Teaching in SPED schools is essentially a collective endeavour in which we can all learn from each other to continuously improve each child’s learning outcomes.
Personally, I feel that networking, collaboration and genuine engagement with an open sharing of knowledge and resources are important strategies in the development of inclusive educational environments here in Singapore.
In this context, capacity building and professional development needs to go beyond just information, growing the potential to embrace difference and learn together.
What do you think is the most challenging part about teaching students with special needs?
One word that resonates with my profession, as a SPED teacher is “Endeavour”, i.e,. To exert physical or intellectual strength for the attainment of; to use efforts to effect, to strive to achieve or reach SPED. Teaching is not just a job or career, but as an intellectual, physical and social-emotional endeavour.
Personally, I think that it is one of the most challenging jobs, which is also what makes it very unique.
It can be likened to doing a puzzle you can never fully solve. It is that constant quest every day to find what works for every child, every learner, in every class. No two days are the same, which is also one factor that makes this profession extraordinary.
Sometimes I feel a little sad when I see really challenging behaviour and sensory issues that my students face. Some of my students with severe autism experience difficulties in regulating and integrating their senses in different spaces/environments. This may result in meltdowns. They may not have enough skills to communicate their emotions and express their needs in appropriate ways too. This is why we work on equipping them with strategies to regulate their senses and improve communication skills.
In such cases, it takes lots of patience, teamwork and grit.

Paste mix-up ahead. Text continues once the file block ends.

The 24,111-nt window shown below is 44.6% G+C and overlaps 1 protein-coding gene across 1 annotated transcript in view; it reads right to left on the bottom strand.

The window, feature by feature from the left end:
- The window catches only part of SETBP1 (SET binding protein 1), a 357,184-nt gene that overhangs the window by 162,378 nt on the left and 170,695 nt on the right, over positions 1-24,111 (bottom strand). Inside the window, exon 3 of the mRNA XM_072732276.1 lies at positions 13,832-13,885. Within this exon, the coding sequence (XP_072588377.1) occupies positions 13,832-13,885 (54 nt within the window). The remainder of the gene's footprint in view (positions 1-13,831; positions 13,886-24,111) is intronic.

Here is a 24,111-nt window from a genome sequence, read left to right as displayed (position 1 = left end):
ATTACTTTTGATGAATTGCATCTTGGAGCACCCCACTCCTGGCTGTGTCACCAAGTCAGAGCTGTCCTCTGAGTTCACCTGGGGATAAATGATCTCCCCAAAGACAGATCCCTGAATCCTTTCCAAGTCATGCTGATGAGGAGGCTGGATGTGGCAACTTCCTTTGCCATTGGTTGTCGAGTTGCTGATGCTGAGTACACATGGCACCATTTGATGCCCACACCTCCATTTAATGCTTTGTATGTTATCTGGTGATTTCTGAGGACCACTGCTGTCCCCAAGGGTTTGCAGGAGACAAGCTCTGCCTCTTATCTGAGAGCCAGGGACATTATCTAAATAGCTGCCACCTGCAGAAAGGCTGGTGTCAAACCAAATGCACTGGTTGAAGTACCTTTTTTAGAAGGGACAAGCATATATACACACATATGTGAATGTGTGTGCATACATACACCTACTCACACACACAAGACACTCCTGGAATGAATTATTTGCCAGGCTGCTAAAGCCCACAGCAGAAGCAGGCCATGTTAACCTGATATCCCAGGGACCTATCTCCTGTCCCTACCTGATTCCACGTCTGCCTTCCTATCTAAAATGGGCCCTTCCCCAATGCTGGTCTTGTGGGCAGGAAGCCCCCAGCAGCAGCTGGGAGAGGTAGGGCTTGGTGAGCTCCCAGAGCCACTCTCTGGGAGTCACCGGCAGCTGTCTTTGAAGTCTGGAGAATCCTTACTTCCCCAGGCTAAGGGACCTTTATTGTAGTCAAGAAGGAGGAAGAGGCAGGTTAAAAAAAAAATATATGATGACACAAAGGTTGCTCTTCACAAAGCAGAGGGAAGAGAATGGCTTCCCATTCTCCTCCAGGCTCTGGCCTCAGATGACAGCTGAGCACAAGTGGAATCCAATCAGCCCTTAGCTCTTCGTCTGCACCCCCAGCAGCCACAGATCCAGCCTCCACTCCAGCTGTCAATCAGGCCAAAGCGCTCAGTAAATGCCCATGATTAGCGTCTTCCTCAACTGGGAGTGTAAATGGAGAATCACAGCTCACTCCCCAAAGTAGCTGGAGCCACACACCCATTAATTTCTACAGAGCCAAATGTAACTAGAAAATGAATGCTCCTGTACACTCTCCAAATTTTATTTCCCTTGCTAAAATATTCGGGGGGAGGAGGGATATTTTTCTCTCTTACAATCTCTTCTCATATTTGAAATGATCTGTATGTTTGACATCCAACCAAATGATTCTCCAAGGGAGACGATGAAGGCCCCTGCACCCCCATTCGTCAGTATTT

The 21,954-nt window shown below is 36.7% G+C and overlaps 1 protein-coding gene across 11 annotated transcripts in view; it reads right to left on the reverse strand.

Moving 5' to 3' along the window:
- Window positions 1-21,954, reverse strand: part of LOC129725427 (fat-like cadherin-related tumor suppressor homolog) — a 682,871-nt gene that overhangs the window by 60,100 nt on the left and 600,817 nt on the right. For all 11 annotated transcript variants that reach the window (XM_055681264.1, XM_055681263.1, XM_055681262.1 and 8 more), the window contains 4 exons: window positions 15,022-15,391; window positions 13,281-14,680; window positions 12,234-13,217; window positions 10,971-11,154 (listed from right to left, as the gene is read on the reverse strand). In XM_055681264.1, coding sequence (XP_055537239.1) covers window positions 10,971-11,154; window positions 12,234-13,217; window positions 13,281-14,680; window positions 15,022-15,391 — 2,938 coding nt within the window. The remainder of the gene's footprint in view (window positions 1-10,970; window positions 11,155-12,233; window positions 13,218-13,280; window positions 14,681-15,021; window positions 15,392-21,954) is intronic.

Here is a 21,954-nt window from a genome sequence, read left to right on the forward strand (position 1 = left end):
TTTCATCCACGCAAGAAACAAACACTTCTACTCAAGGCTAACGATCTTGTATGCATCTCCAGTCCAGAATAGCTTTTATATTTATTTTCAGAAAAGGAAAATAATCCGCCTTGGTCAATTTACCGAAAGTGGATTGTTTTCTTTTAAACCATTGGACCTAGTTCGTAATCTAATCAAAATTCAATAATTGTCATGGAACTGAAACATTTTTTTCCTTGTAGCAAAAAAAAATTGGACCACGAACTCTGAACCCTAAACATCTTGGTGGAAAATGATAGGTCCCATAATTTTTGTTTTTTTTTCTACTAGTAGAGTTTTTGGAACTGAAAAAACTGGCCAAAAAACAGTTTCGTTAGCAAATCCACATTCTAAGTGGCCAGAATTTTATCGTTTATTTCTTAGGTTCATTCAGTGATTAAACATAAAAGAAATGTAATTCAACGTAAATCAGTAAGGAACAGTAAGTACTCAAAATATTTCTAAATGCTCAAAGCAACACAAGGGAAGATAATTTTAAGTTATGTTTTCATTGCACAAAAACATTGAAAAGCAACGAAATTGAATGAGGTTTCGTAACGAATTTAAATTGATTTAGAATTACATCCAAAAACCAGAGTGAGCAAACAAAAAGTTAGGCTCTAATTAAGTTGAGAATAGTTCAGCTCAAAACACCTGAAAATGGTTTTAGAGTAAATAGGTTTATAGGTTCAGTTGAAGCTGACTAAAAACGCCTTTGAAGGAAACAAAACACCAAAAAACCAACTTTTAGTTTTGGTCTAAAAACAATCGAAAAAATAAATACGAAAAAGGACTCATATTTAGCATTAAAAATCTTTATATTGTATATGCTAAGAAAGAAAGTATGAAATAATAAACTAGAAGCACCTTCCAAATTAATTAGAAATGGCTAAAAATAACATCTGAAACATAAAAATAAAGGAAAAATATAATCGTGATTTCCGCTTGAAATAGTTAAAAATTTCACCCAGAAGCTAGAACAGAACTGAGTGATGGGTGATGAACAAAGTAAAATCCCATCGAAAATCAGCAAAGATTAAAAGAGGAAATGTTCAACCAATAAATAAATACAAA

I must admit that I do get pretty intense at work sometimes, whether working with kids or executing special programmes in school. Also, I often set out high expectations for myself in the work I do.
I have learnt to look at setbacks as part of my journey. I tell myself that setbacks or disappointments are opportunities for me to take a pause, to reflect or to take a closer look at myself, my work, expectations, resources, systems and procedures. I also learn that at times it is also necessary to learn to “let it go” and to move on.
I am blessed that I work in an environment where my leaders and colleagues embrace positivity and are always there to cheer me up or lend a hand or mind-space to problem-solve or to explore new ideas and innovation in teaching and learning.
A buddy gave me a cool gift that I place on my desk that states: “Keep Calm and Carry on Carrying-On”. Looking at this makes me smile .
In this journey, stopping to breathe and cleverly catching “a-ha” moments keeps me positive and energised.
Our journey in the social service sector (including as a SPEd educator) is like running a marathon. At times, we may have to walk through terrains that are rocky, unknown and unfriendly.
We get exhausted and may lose momentum. Being mindful and knowing how to take care of ourselves is important. My advice to fellow SPED teachers is to stay curious, with buckets of resilience and tenacity. This is a different journey, one that touches hearts and impacts lives. It is satisfying and it’s worth it!!
Could you share with me some of the most special and rewarding memories that you've had with your students?
Here’s an especially memorable and emotionally rewarding chapter with one of my students.
In my early years as a teacher, I worked with students with multiple disabilities. One such student was Xing Xing (her nickname). She had Leigh syndrome: a neurological disorder that is characterized by progressive loss of mental and movement abilities.
I taught Xing Xing for 2 semesters. We got along really well. She enjoyed school and was always cooperative even during physiotherapy sessions which were sometimes challenging for her.
She stood out as a brave and happy girl. She enjoyed stories and songs. Her condition deteriorated during the December school break that year and her family became really worried. One afternoon, Xing Xing’s grandma called me to share that Xing Xing had stopped eating for a few days and was not opening her eyes for about a week. She invited me over to their house as she said that probably “Xing Xing missed me”.